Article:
Installing a Circuit Breaker
In order to protect your solar charge controller from unexpected surges from your batteries, it’s a good idea to include a circuit breaker on the battery side of the charge controller.
Simply put, the amp rating of the circuit breaker you need should match the amp rating of your charge controller.
Connecting To The Batteries
After the circuit breaker, you’re finally ready to connect the red & black solar wires to your batteries. Now you can finally start charging!
In our situation, instead of connecting directly to our batteries, we connected our solar wires to our positive and negative bus bars. Because our bus bars are already connected to our batteries, which you can read about in our camper van electrical system setup, connecting our panels to these bus bars is equivalent to connecting straight to the batteries.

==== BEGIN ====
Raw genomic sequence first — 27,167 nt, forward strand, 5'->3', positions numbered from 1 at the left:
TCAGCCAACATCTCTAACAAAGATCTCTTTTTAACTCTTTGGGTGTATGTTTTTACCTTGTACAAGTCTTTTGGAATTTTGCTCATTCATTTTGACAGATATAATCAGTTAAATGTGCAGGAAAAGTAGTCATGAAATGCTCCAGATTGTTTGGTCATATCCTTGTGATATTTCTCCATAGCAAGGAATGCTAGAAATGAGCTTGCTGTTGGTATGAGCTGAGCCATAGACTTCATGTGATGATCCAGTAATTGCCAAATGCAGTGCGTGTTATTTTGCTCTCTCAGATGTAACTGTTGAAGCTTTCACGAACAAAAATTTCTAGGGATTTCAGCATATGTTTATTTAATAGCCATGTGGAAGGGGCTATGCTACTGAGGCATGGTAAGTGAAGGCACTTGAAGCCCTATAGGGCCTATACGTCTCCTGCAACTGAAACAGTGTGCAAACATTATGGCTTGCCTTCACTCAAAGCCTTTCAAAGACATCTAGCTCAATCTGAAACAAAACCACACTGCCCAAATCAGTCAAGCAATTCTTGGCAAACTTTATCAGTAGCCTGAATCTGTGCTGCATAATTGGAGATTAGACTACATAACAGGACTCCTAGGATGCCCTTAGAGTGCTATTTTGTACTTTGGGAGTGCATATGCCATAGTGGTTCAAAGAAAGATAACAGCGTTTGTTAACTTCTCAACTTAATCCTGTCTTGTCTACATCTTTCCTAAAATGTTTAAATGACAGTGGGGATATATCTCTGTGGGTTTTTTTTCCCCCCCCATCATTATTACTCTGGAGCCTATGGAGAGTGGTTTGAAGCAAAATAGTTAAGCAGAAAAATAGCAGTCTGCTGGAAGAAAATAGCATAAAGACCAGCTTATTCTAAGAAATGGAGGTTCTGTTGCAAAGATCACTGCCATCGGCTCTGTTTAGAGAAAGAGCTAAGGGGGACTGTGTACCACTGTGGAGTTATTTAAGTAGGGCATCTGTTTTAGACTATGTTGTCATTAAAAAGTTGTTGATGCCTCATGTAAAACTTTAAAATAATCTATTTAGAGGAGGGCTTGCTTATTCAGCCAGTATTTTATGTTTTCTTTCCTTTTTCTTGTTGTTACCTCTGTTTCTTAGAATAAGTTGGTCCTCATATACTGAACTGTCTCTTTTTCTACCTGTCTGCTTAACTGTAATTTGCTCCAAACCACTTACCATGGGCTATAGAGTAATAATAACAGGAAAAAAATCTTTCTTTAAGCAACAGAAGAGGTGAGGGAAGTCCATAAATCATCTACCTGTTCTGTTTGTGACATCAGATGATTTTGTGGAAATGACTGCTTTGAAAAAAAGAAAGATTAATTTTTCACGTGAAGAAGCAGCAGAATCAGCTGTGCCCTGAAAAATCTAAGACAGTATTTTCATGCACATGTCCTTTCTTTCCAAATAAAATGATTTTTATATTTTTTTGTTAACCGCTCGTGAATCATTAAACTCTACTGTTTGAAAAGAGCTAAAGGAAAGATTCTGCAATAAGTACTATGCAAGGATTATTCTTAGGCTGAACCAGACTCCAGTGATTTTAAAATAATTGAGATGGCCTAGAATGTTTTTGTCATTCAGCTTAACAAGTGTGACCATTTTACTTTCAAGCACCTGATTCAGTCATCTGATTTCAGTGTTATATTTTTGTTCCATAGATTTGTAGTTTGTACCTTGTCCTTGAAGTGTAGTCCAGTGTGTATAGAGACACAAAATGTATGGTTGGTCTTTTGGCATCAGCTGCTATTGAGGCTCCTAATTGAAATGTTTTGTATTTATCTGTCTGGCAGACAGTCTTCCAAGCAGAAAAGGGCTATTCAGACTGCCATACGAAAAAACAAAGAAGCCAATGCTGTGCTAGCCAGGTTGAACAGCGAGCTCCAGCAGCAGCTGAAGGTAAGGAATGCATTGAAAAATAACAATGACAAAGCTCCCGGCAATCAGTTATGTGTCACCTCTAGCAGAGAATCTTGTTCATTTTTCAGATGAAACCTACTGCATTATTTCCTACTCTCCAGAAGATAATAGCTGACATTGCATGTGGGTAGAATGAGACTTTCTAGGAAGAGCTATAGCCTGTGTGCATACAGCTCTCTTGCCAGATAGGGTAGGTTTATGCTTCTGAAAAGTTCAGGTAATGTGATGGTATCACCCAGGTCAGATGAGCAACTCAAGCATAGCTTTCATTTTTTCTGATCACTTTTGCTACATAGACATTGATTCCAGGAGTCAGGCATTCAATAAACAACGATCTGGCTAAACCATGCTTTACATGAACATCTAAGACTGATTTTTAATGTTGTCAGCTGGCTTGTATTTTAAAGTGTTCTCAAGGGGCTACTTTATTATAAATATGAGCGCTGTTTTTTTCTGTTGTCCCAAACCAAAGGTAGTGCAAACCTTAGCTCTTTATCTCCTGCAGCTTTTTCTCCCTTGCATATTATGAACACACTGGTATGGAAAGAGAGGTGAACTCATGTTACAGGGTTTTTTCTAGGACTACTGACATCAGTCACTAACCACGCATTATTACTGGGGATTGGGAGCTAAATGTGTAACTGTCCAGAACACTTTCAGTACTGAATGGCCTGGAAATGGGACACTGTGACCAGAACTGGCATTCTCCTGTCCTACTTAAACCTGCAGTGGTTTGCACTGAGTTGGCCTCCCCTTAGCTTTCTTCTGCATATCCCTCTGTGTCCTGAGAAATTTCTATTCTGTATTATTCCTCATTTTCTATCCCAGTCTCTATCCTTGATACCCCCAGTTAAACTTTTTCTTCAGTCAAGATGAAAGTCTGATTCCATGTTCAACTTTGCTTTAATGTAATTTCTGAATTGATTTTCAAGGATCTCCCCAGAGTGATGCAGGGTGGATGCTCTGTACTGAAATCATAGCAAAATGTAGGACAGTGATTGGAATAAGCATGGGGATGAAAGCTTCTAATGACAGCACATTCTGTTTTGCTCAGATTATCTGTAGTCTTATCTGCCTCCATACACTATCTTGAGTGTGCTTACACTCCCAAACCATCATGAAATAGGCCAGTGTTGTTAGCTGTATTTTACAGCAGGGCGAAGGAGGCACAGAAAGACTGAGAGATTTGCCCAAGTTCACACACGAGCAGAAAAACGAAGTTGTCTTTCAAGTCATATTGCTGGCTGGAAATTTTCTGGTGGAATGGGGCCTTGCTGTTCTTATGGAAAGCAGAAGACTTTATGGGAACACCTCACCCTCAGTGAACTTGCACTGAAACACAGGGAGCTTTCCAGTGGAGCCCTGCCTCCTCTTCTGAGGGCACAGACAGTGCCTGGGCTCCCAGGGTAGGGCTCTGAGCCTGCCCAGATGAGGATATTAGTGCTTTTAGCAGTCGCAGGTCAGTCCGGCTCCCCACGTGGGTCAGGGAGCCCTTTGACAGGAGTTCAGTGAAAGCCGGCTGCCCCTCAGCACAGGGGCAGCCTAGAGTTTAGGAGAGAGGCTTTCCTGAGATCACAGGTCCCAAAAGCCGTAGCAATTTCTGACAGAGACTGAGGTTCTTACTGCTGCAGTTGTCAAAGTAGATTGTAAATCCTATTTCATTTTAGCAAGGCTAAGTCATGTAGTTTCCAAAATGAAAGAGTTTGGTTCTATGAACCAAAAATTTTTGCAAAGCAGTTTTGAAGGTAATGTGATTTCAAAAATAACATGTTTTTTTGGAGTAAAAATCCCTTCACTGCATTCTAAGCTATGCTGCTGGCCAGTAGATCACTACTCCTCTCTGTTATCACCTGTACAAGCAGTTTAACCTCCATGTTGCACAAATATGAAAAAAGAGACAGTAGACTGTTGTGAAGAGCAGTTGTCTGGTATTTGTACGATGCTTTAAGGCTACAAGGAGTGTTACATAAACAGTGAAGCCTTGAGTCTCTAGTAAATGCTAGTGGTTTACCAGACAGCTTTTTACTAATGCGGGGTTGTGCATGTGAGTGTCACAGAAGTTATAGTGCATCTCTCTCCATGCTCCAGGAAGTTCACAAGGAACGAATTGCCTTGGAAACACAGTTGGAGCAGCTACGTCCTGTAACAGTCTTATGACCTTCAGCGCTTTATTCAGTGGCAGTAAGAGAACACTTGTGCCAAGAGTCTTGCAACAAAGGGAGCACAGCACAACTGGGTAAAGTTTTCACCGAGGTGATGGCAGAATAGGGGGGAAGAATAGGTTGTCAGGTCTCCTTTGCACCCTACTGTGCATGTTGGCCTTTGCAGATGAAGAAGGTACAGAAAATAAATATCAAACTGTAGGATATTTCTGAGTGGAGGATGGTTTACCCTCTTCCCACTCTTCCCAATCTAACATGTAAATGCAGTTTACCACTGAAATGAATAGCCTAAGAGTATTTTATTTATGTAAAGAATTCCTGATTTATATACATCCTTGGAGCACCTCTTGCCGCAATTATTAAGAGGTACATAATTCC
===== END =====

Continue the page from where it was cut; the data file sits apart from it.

There you have it, you’re camper van solar panel installation is complete!
The End Result: Final Solar Installation Diagram
When you’re all finished, your camper van’s solar system should look something like the diagram below.
DIY Solar Build Series
We hope you enjoyed reading and found the information helpful to install solar panels on your own camper van. Below are several suggested posts for continued reading.